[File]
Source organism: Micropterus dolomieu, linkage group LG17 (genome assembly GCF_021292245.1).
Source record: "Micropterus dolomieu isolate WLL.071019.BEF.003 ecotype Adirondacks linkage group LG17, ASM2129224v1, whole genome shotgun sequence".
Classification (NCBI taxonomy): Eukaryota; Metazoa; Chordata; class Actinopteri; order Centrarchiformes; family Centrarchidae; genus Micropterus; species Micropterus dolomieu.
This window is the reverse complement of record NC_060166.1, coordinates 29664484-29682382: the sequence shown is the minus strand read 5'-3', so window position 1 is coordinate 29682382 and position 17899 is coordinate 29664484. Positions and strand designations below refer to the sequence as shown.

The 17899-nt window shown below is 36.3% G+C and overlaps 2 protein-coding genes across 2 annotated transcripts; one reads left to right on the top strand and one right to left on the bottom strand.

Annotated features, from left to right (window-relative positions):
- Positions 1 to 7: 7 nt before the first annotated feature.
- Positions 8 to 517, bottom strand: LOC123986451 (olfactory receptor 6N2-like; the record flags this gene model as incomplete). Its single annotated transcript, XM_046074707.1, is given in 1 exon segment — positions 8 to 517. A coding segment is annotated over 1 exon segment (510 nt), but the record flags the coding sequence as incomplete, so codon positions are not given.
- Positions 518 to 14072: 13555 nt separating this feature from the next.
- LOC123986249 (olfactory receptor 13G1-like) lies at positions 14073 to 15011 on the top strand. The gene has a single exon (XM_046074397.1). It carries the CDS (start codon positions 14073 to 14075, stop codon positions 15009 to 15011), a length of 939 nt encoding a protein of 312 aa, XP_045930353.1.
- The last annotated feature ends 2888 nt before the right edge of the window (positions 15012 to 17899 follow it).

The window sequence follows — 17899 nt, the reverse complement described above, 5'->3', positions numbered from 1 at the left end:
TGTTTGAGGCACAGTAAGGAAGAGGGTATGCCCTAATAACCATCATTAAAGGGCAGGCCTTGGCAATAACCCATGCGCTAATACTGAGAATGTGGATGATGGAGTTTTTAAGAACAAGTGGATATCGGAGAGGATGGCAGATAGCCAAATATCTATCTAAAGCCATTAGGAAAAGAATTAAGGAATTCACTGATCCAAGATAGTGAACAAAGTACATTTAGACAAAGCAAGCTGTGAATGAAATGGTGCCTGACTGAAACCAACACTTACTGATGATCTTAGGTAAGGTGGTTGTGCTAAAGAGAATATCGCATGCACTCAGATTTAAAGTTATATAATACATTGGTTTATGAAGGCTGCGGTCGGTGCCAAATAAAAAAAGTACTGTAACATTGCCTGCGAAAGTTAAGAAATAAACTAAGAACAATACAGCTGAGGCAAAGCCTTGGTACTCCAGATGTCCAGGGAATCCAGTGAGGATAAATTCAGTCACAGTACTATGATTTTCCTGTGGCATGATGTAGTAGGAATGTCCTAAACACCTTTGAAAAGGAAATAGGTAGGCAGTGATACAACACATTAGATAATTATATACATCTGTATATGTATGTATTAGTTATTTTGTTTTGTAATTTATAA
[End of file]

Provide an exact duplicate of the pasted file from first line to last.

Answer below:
Source organism: Micropterus dolomieu, linkage group LG17 (genome assembly GCF_021292245.1).
Source record: "Micropterus dolomieu isolate WLL.071019.BEF.003 ecotype Adirondacks linkage group LG17, ASM2129224v1, whole genome shotgun sequence".
Classification (NCBI taxonomy): Eukaryota; Metazoa; Chordata; class Actinopteri; order Centrarchiformes; family Centrarchidae; genus Micropterus; species Micropterus dolomieu.
This window is the reverse complement of record NC_060166.1, coordinates 29664484-29682382: the sequence shown is the minus strand read 5'-3', so window position 1 is coordinate 29682382 and position 17899 is coordinate 29664484. Positions and strand designations below refer to the sequence as shown.

The 17899-nt window shown below is 36.3% G+C and overlaps 2 protein-coding genes across 2 annotated transcripts; one reads left to right on the top strand and one right to left on the bottom strand.

Annotated features, from left to right (window-relative positions):
- Positions 1 to 7: 7 nt before the first annotated feature.
- Positions 8 to 517, bottom strand: LOC123986451 (olfactory receptor 6N2-like; the record flags this gene model as incomplete). Its single annotated transcript, XM_046074707.1, is given in 1 exon segment — positions 8 to 517. A coding segment is annotated over 1 exon segment (510 nt), but the record flags the coding sequence as incomplete, so codon positions are not given.
- Positions 518 to 14072: 13555 nt separating this feature from the next.
- LOC123986249 (olfactory receptor 13G1-like) lies at positions 14073 to 15011 on the top strand. The gene has a single exon (XM_046074397.1). It carries the CDS (start codon positions 14073 to 14075, stop codon positions 15009 to 15011), a length of 939 nt encoding a protein of 312 aa, XP_045930353.1.
- The last annotated feature ends 2888 nt before the right edge of the window (positions 15012 to 17899 follow it).

The window sequence follows — 17899 nt, the reverse complement described above, 5'->3', positions numbered from 1 at the left end:
TGTTTGAGGCACAGTAAGGAAGAGGGTATGCCCTAATAACCATCATTAAAGGGCAGGCCTTGGCAATAACCCATGCGCTAATACTGAGAATGTGGATGATGGAGTTTTTAAGAACAAGTGGATATCGGAGAGGATGGCAGATAGCCAAATATCTATCTAAAGCCATTAGGAAAAGAATTAAGGAATTCACTGATCCAAGATAGTGAACAAAGTACATTTAGACAAAGCAAGCTGTGAATGAAATGGTGCCTGACTGAAACCAACACTTACTGATGATCTTAGGTAAGGTGGTTGTGCTAAAGAGAATATCGCATGCACTCAGATTTAAAGTTATATAATACATTGGTTTATGAAGGCTGCGGTCGGTGCCAAATAAAAAAAGTACTGTAACATTGCCTGCGAAAGTTAAGAAATAAACTAAGAACAATACAGCTGAGGCAAAGCCTTGGTACTCCAGATGTCCAGGGAATCCAGTGAGGATAAATTCAGTCACAGTACTATGATTTTCCTGTGGCATGATGTAGTAGGAATGTCCTAAACACCTTTGAAAAGGAAATAGGTAGGCAGTGATACAACACATTAGATAATTATATACATCTGTATATGTATGTATTAGTTATTTTGTTTTGTAATTTATAA